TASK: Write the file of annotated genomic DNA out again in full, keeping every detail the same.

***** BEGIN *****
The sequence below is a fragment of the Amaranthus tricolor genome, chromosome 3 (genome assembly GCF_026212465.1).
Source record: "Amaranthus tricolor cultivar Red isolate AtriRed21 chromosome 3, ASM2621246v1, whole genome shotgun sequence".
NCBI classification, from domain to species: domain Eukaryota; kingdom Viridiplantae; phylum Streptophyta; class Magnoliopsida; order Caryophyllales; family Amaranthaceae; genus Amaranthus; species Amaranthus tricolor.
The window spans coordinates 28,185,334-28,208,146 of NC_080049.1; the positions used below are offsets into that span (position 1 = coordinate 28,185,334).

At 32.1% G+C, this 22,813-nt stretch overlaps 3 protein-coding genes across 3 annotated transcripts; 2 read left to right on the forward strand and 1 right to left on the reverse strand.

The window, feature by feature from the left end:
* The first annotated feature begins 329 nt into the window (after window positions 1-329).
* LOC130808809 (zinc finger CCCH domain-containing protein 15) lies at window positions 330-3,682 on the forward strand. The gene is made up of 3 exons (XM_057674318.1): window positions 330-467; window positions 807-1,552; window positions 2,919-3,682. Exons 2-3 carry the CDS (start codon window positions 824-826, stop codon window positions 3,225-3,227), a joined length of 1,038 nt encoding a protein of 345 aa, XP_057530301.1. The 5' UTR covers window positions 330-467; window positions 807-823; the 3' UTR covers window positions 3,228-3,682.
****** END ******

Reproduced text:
The sequence below is a fragment of the Amaranthus tricolor genome, chromosome 3 (genome assembly GCF_026212465.1).
Source record: "Amaranthus tricolor cultivar Red isolate AtriRed21 chromosome 3, ASM2621246v1, whole genome shotgun sequence".
NCBI classification, from domain to species: domain Eukaryota; kingdom Viridiplantae; phylum Streptophyta; class Magnoliopsida; order Caryophyllales; family Amaranthaceae; genus Amaranthus; species Amaranthus tricolor.
The window spans coordinates 28,185,334-28,208,146 of NC_080049.1; the positions used below are offsets into that span (position 1 = coordinate 28,185,334).

At 32.1% G+C, this 22,813-nt stretch overlaps 3 protein-coding genes across 3 annotated transcripts; 2 read left to right on the forward strand and 1 right to left on the reverse strand.

The window, feature by feature from the left end:
* The first annotated feature begins 329 nt into the window (after window positions 1-329).
* LOC130808809 (zinc finger CCCH domain-containing protein 15) lies at window positions 330-3,682 on the forward strand. The gene is made up of 3 exons (XM_057674318.1): window positions 330-467; window positions 807-1,552; window positions 2,919-3,682. Exons 2-3 carry the CDS (start codon window positions 824-826, stop codon window positions 3,225-3,227), a joined length of 1,038 nt encoding a protein of 345 aa, XP_057530301.1. The 5' UTR covers window positions 330-467; window positions 807-823; the 3' UTR covers window positions 3,228-3,682.